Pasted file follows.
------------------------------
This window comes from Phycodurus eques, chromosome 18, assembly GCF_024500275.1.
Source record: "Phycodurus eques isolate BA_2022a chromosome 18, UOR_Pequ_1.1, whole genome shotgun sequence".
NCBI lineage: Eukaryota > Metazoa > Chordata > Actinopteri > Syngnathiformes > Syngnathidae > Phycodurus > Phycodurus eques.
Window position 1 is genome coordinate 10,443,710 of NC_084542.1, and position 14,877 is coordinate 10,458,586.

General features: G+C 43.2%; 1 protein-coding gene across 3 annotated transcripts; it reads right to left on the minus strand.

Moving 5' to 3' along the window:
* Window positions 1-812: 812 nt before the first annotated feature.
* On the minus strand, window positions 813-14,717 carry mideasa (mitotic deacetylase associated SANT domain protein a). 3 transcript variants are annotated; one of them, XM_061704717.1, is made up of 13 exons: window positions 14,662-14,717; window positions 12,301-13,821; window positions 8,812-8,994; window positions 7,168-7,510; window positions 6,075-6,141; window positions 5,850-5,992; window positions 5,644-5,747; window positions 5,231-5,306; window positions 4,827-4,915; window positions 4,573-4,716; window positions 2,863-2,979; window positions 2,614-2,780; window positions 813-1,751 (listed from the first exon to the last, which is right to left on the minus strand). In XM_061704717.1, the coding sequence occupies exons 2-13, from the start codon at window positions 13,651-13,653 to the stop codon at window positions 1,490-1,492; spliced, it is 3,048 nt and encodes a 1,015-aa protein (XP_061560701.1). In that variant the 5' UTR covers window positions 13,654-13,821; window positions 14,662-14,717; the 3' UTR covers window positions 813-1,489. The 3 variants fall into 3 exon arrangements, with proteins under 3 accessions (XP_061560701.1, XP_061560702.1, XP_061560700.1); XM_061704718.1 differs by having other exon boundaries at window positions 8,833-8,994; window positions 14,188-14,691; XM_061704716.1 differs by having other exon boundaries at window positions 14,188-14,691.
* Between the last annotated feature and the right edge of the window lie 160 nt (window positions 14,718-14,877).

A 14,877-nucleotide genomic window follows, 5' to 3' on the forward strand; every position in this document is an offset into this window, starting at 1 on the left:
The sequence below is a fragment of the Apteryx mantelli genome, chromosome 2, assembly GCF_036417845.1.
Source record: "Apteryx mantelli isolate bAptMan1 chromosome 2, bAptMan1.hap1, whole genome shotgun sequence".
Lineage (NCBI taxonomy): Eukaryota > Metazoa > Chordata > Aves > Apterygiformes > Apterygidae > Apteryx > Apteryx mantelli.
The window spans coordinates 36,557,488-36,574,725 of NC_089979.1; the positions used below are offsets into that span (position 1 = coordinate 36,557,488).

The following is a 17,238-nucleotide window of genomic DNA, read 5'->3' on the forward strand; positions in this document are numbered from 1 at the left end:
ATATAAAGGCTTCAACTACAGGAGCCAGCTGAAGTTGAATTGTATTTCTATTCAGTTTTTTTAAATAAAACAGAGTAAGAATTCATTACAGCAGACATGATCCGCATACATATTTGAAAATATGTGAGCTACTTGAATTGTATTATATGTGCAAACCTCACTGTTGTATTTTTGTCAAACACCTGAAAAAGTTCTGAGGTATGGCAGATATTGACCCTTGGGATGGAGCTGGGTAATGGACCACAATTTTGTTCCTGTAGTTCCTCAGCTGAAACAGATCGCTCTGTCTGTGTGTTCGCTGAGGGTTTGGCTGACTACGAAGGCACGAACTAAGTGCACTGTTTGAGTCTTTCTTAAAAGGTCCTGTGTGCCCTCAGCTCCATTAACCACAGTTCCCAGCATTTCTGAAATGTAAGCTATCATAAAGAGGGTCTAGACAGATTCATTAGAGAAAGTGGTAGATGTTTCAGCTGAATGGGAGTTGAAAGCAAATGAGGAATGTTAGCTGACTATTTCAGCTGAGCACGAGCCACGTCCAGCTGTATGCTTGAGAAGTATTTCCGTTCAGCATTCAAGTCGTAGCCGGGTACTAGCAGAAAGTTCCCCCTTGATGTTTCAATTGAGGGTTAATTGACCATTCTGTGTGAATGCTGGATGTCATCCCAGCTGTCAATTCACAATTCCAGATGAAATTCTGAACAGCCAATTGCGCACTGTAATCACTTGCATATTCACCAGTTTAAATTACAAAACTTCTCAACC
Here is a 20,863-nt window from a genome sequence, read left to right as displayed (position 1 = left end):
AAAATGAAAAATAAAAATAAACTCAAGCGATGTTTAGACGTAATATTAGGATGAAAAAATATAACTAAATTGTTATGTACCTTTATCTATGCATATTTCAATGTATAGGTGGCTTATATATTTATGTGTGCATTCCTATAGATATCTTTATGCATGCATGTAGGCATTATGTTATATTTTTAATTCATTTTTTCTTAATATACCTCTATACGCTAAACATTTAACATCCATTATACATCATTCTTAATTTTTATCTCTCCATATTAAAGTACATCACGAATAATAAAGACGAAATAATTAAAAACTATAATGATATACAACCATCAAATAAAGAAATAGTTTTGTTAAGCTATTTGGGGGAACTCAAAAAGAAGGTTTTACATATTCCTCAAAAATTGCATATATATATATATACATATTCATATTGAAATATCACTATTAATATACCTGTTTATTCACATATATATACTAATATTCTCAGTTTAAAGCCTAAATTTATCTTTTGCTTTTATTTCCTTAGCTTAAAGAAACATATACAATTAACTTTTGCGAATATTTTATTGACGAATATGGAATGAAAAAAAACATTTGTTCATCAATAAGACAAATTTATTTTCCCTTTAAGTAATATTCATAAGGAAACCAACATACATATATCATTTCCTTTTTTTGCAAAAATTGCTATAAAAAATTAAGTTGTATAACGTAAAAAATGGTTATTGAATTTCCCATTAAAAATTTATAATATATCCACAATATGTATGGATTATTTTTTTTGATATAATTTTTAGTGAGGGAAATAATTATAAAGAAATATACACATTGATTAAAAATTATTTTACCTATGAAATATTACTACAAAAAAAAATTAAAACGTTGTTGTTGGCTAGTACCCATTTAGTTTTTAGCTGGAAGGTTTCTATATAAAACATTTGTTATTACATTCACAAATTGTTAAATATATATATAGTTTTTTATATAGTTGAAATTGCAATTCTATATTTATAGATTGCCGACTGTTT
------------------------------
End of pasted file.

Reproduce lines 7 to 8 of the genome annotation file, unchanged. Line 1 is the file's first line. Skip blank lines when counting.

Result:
* Window positions 1-812: 812 nt before the first annotated feature.
* On the minus strand, window positions 813-14,717 carry mideasa (mitotic deacetylase associated SANT domain protein a). 3 transcript variants are annotated; one of them, XM_061704717.1, is made up of 13 exons: window positions 14,662-14,717; window positions 12,301-13,821; window positions 8,812-8,994; window positions 7,168-7,510; window positions 6,075-6,141; window positions 5,850-5,992; window positions 5,644-5,747; window positions 5,231-5,306; window positions 4,827-4,915; window positions 4,573-4,716; window positions 2,863-2,979; window positions 2,614-2,780; window positions 813-1,751 (listed from the first exon to the last, which is right to left on the minus strand). In XM_061704717.1, the coding sequence occupies exons 2-13, from the start codon at window positions 13,651-13,653 to the stop codon at window positions 1,490-1,492; spliced, it is 3,048 nt and encodes a 1,015-aa protein (XP_061560701.1). In that variant the 5' UTR covers window positions 13,654-13,821; window positions 14,662-14,717; the 3' UTR covers window positions 813-1,489. The 3 variants fall into 3 exon arrangements, with proteins under 3 accessions (XP_061560701.1, XP_061560702.1, XP_061560700.1); XM_061704718.1 differs by having other exon boundaries at window positions 8,833-8,994; window positions 14,188-14,691; XM_061704716.1 differs by having other exon boundaries at window positions 14,188-14,691.